Galder Gaztelu-Urruita’s class-war parable – which won TIFF’s Midnight Madness People’s Choice Award – is grotesque and compelling
THE PLATFORM (Galder Gaztelu-Urruita). 94 minutes. Subtitled. Streaming Friday (March 20) on Netflix Canada. Rating: NNNNN
The Platform is premiering exclusively on Netflix, which would usually would lead me to make my usual argument about it being a shame most people will see this bizarre, baroque masterwork on their TV or laptop rather than in a big dark space with an engaged audience. But that’s not really an option for any movie this week, is it?
So let’s wonder about something else: Is this the best time to watch a nightmarish class satire about haves and have-nots trapped together in extreme conditions, and forced to depend on one another’s good will to survive?
I say yes: we’re all going a little squirrelly this week, and it’s positively cathartic to see a worst-case scenario that can’t possibly happen.
So carve out an hour and a half and sit down with Galder Gaztelu-Urruita’s jaw-dropping first feature, which won the Midnight Madness People’s Choice award at TIFF last year and was immediately snapped up by the streaming service. I can understand why both of those things happened: as I wrote last fall, this movie has everything.
The Platform offers low comedy, political allegory, left-field twists, crowd-pleasing surprises, spectacular violence, sadism, altruism and yet more spectacular violence, all wrapped up in a high-concept horror movie that moves the premise of Cube into a merciless vertical structure. It’s grotesque and compelling, like grindhouse Buñuel. And it never blinks.
Barring a few brief flashbacks, the entire film takes place in the Pit, a massive dystopian prison with dozens – perhaps hundreds – of identical levels, each stacked atop the other. Each level holds two people. There is a number on the wall that tells them which level they’re on, and every month the inmates are shuffled up or down at random. There are no guards. People are expected to police themselves.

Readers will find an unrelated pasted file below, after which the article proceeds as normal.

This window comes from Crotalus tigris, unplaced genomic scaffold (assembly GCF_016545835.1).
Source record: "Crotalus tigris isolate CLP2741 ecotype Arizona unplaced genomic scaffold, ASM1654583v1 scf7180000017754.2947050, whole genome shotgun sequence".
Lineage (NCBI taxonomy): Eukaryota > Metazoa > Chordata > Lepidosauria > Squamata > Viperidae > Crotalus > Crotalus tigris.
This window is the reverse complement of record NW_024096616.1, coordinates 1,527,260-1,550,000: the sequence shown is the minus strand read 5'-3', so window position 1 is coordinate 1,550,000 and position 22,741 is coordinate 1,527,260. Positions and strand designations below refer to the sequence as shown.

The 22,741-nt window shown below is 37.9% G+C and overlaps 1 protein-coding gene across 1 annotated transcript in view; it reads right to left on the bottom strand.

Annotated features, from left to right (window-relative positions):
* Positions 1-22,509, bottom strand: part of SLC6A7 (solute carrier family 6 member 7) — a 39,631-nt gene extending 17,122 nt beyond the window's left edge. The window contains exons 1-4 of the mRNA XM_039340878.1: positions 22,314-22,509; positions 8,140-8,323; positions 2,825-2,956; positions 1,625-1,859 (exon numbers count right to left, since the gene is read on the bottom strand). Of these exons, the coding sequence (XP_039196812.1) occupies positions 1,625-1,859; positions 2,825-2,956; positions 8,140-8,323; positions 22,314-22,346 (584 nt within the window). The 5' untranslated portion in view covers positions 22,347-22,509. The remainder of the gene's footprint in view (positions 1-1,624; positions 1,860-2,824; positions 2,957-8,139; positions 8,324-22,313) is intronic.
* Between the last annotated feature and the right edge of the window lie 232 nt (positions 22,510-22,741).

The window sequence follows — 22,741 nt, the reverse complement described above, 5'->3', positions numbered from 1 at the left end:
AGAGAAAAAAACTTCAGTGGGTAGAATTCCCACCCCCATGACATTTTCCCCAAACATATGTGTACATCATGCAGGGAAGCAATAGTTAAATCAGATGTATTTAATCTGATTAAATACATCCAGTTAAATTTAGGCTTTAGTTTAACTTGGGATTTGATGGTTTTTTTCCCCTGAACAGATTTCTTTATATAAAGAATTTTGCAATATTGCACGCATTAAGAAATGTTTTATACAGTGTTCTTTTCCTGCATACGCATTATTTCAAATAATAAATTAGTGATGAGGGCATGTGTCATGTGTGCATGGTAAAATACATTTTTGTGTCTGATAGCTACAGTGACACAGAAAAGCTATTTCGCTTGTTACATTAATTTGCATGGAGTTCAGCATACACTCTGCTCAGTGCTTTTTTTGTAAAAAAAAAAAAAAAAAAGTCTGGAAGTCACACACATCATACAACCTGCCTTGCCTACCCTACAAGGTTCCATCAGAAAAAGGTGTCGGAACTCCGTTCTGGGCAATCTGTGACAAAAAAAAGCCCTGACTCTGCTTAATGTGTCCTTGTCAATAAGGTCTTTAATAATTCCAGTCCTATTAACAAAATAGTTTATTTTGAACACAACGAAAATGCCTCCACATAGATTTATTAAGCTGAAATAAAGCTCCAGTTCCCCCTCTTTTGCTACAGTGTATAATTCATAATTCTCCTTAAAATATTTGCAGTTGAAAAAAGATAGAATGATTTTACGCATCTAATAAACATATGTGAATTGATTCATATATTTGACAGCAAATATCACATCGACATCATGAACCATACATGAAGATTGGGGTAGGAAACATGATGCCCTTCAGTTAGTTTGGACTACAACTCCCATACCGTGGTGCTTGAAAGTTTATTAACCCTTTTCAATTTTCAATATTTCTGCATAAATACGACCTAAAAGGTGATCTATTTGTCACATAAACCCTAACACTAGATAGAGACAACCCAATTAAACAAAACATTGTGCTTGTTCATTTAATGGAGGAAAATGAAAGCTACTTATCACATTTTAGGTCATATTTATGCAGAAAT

And now, the dystopian part. Every day, a large platform descends through each level, containing enough food for everyone… if everyone eats the same amount. Of course this does not happen those on the upper levels gorge themselves, leaving the people on the lower levels to starve.
The newest arrival, a bookish fellow named Goreng (Ivan Massagué), is horrified by this arrangement his cellmate Trimagasi (Zorion Eguileor) has learned to work the system wherever he ends up with brutal clarity. And so begins a long debate about the best way to survive when you’re at neither the top nor the bottom of the food chain.
It’s a vivid metaphor, and screenwriters David Desola and Pedro Rivero wring every drop of meaning out of it, establishing a simple premise and complicating it relentlessly with physical challenges and moral questions. Gaztelu-Urruita keeps the focus firmly on the characters, letting The Platform’s more abstract concerns float along in the background… right up until they’re forced into our faces.
It’s just as much a class-war parable as Bong Joon-ho’s Parasite, if a lot less elegant about it. But then, that’s the point.